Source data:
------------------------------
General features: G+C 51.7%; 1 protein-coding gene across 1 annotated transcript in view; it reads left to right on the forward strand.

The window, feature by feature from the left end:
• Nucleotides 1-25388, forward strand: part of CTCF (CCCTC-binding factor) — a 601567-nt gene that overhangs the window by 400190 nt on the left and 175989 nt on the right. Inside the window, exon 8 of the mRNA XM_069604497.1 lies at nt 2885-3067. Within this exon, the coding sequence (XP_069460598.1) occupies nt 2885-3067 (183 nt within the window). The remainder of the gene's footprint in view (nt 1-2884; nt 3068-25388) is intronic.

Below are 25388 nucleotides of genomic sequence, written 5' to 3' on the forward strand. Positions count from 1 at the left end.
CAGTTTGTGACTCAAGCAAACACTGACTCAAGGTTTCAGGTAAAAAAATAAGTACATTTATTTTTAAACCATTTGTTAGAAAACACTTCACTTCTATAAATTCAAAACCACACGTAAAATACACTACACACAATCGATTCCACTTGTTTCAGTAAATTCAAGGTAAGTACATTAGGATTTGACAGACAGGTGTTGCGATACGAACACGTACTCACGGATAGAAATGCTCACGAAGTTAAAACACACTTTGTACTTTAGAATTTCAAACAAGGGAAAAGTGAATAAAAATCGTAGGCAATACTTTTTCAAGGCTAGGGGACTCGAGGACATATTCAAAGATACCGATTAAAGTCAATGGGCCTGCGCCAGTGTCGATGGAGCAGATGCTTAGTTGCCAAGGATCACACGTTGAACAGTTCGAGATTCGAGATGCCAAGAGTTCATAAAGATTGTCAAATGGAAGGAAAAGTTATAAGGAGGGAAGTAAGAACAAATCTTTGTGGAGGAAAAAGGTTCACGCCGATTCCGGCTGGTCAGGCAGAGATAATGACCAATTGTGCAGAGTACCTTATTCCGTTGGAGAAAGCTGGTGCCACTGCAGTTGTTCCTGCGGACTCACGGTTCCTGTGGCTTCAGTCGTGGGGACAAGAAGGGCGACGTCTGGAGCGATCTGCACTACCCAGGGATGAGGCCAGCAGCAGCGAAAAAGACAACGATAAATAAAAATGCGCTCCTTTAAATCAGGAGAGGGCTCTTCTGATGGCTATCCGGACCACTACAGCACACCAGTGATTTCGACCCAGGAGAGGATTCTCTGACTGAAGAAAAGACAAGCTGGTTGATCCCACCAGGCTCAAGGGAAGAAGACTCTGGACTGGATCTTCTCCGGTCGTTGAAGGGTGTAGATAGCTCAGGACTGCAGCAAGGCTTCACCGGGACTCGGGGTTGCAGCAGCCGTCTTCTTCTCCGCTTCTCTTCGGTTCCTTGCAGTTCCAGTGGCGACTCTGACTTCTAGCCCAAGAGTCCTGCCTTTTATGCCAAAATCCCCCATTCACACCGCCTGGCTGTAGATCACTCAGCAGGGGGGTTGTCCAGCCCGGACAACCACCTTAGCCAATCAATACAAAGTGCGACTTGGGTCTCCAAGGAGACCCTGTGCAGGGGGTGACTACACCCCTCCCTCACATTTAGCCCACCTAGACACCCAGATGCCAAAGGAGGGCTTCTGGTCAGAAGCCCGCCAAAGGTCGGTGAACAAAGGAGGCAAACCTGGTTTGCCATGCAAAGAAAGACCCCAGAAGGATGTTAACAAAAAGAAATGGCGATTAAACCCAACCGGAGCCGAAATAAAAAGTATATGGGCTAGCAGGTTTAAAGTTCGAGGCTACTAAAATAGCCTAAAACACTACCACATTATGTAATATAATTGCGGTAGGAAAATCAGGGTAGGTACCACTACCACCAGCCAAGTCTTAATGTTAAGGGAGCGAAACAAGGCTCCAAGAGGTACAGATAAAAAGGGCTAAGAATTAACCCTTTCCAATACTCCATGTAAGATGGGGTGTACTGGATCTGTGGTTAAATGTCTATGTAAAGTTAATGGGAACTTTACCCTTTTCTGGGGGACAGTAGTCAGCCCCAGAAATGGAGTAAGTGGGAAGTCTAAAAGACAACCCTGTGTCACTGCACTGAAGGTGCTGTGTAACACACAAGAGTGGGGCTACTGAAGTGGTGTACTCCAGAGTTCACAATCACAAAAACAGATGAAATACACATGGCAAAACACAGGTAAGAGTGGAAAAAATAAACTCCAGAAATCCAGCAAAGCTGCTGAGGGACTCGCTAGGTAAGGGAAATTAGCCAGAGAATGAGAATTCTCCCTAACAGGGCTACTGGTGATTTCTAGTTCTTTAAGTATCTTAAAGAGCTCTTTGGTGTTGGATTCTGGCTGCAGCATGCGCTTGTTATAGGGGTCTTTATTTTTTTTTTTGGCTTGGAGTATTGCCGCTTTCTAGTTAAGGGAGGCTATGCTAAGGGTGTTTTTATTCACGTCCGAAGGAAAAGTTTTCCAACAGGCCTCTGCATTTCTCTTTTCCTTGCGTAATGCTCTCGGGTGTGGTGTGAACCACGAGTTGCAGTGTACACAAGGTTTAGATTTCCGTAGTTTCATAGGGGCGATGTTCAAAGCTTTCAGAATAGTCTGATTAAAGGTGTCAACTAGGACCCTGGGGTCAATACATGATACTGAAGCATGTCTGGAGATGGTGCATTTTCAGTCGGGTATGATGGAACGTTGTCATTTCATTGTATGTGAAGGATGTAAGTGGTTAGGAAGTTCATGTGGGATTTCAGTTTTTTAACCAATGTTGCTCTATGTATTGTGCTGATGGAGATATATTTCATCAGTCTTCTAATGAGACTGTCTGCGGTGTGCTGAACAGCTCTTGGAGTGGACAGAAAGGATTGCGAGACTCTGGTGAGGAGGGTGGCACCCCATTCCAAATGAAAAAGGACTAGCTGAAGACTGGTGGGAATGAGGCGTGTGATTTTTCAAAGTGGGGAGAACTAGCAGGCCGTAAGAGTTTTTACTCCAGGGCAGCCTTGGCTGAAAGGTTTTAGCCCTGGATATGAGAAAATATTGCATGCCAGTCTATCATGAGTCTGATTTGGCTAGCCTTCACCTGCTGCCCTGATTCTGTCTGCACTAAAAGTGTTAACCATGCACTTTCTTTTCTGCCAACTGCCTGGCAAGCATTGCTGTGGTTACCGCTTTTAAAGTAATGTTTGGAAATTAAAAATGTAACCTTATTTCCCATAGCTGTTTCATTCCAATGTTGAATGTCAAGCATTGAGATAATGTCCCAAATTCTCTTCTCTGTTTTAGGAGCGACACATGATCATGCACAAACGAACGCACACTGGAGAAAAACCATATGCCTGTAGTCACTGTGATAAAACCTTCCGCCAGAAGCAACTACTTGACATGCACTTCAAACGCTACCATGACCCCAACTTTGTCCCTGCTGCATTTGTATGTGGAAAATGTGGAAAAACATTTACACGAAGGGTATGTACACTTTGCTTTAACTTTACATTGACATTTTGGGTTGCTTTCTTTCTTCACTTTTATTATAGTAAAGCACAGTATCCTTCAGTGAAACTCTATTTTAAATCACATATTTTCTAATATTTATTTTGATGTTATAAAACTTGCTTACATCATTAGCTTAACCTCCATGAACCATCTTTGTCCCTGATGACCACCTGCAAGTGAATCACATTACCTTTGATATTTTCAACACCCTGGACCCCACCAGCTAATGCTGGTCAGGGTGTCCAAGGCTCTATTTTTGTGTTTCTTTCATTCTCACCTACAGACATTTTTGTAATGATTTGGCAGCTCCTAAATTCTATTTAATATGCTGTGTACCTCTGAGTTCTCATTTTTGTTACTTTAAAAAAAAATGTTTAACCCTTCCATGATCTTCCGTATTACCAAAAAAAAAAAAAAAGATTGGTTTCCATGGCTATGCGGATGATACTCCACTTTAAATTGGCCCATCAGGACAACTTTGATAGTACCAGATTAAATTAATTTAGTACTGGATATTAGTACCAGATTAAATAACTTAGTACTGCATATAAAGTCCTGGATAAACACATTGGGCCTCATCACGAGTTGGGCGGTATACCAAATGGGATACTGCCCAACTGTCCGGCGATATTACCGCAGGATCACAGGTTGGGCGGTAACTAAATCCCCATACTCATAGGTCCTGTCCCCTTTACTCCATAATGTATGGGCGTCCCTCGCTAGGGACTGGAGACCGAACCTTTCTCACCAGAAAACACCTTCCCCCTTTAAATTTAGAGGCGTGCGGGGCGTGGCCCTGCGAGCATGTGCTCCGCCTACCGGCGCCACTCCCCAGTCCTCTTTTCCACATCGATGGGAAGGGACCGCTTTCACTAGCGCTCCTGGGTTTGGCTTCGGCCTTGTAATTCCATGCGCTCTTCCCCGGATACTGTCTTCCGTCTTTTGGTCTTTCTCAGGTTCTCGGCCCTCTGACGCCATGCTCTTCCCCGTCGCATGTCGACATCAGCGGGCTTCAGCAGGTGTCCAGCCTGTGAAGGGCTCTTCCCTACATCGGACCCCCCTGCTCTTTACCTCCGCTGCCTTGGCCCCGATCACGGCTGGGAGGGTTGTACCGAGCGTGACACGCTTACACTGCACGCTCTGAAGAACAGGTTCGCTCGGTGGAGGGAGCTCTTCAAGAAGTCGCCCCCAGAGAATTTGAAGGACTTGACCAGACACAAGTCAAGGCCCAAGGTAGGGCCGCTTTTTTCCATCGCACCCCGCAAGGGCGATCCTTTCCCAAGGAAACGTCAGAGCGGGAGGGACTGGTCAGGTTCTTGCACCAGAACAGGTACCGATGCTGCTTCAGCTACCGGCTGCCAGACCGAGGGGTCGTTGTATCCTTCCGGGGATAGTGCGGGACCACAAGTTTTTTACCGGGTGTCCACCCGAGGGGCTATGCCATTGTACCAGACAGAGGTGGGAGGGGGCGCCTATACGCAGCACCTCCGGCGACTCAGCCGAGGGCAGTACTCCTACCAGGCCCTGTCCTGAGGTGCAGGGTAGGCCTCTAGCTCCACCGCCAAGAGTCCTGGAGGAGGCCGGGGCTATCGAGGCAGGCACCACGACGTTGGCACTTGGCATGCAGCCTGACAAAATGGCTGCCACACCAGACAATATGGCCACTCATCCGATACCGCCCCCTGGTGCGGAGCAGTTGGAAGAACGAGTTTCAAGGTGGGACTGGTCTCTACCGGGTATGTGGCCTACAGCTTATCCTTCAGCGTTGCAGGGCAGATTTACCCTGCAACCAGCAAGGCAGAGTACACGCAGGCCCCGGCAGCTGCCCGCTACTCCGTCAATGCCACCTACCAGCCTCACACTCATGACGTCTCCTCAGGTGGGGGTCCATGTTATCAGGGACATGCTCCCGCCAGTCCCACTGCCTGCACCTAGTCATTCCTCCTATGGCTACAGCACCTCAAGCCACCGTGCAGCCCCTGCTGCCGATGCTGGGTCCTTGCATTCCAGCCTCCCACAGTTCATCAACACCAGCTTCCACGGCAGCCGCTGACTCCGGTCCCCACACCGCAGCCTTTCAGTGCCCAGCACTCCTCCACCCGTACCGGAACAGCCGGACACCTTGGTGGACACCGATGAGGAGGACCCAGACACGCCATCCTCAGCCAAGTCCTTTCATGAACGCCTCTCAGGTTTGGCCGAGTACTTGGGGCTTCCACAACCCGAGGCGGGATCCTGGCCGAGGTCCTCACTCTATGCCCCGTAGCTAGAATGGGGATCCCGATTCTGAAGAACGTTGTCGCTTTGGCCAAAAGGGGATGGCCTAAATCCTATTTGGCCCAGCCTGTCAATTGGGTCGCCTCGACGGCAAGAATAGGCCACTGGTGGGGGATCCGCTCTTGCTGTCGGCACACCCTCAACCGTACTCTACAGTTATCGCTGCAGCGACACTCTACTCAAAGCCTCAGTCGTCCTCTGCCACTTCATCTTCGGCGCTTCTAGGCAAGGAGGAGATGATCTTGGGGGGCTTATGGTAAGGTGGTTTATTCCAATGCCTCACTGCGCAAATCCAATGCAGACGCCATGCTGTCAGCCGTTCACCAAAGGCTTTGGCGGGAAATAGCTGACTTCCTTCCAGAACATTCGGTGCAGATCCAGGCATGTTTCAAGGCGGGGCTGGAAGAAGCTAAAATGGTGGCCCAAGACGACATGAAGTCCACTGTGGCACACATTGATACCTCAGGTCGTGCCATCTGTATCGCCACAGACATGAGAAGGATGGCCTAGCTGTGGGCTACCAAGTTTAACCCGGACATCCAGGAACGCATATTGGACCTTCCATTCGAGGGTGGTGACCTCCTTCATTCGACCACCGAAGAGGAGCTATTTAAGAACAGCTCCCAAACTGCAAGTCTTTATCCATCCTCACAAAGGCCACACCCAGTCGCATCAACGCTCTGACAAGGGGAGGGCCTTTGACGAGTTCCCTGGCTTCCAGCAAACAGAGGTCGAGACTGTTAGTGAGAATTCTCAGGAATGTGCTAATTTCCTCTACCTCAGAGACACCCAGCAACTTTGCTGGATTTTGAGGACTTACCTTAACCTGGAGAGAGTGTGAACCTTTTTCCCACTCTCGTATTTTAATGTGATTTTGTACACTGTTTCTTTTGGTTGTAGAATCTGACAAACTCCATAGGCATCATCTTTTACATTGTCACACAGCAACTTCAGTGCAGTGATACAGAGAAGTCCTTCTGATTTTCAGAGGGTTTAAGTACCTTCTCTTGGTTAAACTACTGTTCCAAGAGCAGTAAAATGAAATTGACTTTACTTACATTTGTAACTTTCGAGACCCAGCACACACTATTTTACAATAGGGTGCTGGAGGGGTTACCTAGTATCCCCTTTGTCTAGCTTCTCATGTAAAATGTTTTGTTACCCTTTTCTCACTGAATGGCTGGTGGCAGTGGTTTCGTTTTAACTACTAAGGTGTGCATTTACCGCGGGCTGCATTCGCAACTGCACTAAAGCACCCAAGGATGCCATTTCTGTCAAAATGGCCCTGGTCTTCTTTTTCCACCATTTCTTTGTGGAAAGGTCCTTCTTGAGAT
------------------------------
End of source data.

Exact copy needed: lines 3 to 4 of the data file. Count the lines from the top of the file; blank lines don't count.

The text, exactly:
• Nucleotides 1-25388, forward strand: part of CTCF (CCCTC-binding factor) — a 601567-nt gene that overhangs the window by 400190 nt on the left and 175989 nt on the right. Inside the window, exon 8 of the mRNA XM_069604497.1 lies at nt 2885-3067. Within this exon, the coding sequence (XP_069460598.1) occupies nt 2885-3067 (183 nt within the window). The remainder of the gene's footprint in view (nt 1-2884; nt 3068-25388) is intronic.

Below are 25388 nucleotides of genomic sequence, written 5' to 3' on the forward strand. Positions count from 1 at the left end.